In The Society of the Spectacle, Debord explores the explosion of mass communication technologies to argue that alienation has entered a second stage of development. Where the first is objects standing in for humans, the second is images standing in for both (17).
Debord (1, 4) argues that everything directly lived is now experienced through representations, the consequence being we relate to other humans through images—dead representations of lives once lived. The spectacle becomes the basis of our connection to others, a social relation mediated by images. The insidiousness of the spectacle is that it (re)presents a unified, autonomous world, whilst, in actuality, (re)producing a fragmented, solitary one (2-3). Time spent at work is time wasted; time spent in leisure is time for ourselves; activity is negated for inactivity, as if it were an ontological given to despise labour, rather than a historical consequence of capitalism and its alienating work conditions (10, 27). This identification of life with inactivity and leisure, however, is inextricably linked to production. While the spectacle presents itself as free time, it is produced only through labour time—dispossession in the sphere of production, presented back in the sphere of consumption as universal possession (the global village, nationhood, etc) (27, 31). The greater our productive output, the greater our exclusion from it (31).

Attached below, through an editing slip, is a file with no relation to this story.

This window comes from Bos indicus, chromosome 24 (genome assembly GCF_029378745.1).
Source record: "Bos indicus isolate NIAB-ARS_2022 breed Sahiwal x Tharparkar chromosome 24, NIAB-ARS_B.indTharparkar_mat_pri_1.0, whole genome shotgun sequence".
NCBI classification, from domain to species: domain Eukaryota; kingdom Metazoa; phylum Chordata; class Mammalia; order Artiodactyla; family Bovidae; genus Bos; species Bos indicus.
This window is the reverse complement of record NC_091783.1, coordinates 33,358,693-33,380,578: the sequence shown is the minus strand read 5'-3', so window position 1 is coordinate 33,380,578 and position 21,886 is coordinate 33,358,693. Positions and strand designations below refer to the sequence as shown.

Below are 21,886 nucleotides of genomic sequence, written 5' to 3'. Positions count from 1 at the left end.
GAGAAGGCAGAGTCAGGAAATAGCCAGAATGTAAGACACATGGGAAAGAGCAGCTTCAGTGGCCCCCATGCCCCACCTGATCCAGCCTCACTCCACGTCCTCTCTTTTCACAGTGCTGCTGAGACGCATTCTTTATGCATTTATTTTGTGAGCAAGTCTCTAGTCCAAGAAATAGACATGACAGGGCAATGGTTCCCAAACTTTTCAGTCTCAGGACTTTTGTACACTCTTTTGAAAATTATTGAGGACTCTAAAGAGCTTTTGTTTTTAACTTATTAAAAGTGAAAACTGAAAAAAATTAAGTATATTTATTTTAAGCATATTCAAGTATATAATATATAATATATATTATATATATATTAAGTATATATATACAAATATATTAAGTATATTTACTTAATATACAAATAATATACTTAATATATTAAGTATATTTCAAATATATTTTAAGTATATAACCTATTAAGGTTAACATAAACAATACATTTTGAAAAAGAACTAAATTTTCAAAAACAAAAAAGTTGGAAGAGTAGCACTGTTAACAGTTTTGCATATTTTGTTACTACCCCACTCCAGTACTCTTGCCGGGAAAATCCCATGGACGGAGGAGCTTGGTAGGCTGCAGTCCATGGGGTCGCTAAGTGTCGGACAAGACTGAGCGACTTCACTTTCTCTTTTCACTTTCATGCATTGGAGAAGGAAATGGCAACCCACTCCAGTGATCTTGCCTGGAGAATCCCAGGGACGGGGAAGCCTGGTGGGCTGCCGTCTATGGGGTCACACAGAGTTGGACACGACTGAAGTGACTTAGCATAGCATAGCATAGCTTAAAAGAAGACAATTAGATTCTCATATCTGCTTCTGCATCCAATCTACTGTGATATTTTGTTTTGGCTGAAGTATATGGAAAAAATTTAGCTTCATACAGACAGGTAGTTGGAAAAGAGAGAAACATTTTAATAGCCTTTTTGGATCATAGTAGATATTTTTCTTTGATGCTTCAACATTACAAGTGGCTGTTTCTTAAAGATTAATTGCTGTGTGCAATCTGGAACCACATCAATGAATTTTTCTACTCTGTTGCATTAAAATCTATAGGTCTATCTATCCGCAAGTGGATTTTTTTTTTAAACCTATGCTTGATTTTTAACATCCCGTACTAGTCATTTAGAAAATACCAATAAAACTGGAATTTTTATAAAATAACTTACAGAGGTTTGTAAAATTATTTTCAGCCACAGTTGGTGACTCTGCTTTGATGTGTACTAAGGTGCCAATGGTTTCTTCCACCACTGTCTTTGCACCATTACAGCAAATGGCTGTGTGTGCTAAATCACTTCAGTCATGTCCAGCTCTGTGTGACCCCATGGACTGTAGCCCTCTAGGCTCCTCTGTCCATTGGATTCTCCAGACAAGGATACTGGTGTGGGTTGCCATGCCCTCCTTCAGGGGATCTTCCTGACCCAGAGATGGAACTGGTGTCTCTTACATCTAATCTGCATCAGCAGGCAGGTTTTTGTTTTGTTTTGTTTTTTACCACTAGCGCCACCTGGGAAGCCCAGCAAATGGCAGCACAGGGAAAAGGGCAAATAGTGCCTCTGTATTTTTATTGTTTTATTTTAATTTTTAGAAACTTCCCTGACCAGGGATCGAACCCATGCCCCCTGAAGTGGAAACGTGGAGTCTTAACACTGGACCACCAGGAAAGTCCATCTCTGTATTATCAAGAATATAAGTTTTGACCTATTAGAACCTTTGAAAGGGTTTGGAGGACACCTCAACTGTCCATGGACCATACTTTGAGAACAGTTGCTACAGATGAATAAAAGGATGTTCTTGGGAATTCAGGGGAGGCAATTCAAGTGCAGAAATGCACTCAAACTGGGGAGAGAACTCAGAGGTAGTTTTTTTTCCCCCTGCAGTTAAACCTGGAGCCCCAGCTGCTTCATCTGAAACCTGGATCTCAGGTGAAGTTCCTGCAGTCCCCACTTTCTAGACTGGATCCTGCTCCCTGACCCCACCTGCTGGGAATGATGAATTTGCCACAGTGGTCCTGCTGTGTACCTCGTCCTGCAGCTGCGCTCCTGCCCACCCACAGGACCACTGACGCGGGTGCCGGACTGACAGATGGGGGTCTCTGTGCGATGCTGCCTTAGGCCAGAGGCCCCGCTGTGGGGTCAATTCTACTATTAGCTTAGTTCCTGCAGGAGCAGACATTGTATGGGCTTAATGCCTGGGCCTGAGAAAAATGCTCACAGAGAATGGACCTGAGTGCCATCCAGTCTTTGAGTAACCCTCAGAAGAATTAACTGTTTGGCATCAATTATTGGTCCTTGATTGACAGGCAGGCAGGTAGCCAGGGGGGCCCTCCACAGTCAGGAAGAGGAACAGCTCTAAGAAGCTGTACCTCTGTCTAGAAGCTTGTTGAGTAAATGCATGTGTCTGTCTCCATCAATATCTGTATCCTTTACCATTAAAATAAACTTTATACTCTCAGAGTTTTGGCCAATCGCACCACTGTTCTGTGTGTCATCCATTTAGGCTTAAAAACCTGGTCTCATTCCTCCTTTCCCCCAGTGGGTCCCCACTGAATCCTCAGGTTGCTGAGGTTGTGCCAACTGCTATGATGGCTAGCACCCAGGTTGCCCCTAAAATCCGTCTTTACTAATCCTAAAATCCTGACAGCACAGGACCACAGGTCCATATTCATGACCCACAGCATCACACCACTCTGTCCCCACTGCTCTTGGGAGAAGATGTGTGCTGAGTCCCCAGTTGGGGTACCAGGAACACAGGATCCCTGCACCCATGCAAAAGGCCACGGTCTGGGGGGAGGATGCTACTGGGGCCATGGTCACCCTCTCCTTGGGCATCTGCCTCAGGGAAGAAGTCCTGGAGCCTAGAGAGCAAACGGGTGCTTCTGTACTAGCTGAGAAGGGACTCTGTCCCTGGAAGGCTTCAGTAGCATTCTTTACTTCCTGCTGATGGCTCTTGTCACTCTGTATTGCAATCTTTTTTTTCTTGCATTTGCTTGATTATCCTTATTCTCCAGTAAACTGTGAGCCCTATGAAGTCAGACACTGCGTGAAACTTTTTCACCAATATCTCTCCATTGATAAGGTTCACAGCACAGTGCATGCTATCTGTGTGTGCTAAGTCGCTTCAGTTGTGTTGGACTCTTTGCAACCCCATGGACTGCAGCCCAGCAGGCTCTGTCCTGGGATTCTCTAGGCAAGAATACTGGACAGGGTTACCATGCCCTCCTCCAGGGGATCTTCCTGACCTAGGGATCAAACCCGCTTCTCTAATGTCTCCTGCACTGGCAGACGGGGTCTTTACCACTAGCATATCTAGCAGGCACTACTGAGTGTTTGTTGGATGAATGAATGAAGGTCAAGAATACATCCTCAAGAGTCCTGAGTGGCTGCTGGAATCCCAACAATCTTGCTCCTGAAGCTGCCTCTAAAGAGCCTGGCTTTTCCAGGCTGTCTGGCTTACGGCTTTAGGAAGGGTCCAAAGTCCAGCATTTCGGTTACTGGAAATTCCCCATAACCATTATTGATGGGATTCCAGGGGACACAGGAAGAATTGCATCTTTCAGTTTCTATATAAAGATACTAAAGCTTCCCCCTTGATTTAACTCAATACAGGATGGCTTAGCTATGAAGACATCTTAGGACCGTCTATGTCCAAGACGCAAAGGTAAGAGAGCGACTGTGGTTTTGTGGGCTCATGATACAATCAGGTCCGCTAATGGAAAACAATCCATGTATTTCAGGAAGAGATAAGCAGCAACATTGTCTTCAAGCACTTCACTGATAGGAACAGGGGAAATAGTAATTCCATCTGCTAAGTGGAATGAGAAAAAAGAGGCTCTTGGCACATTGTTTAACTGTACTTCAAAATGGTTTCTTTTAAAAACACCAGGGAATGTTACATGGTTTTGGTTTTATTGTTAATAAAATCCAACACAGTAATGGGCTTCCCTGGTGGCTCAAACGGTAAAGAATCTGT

Debord (26) builds on Marx’s theory of alienation by arguing that capitalism, in separating the proletariat from their labour product, generates a communicative gap between producer and product. The proletariat is unable to comprehend their place and purpose in the world. This is the condition of alienation—a feeling of being pulled and pushed by forces unknown. Debord argues that the spectacle takes this one step further by extending this communicative gap into all of society. Assailed by one-directional messages, the spectacle allows for no dialogue, and therefore, no conscious engagement with what is consumed; as such, dialogue also begins to mirror the spectacle and lack conscious engagement. Representations come to resemble the real, and the real comes to resemble representations (8).
Why is the spectacle so convincing? Because it grants a fantasy of wholeness through visual techniques associated with objectivity. The ocularcentrism of western philosophy and science is replicated through the camera image, elevating the ideal (representation) over the material (sensation) in affirmation of an already decided upon status quo that one cannot reply to (5-6, 12, 15, 18-19). The ultimate effect of the spectacle is the reification of ruling class ideology—the constitution of the status quo as objectively neutral and good (12, 14, 24).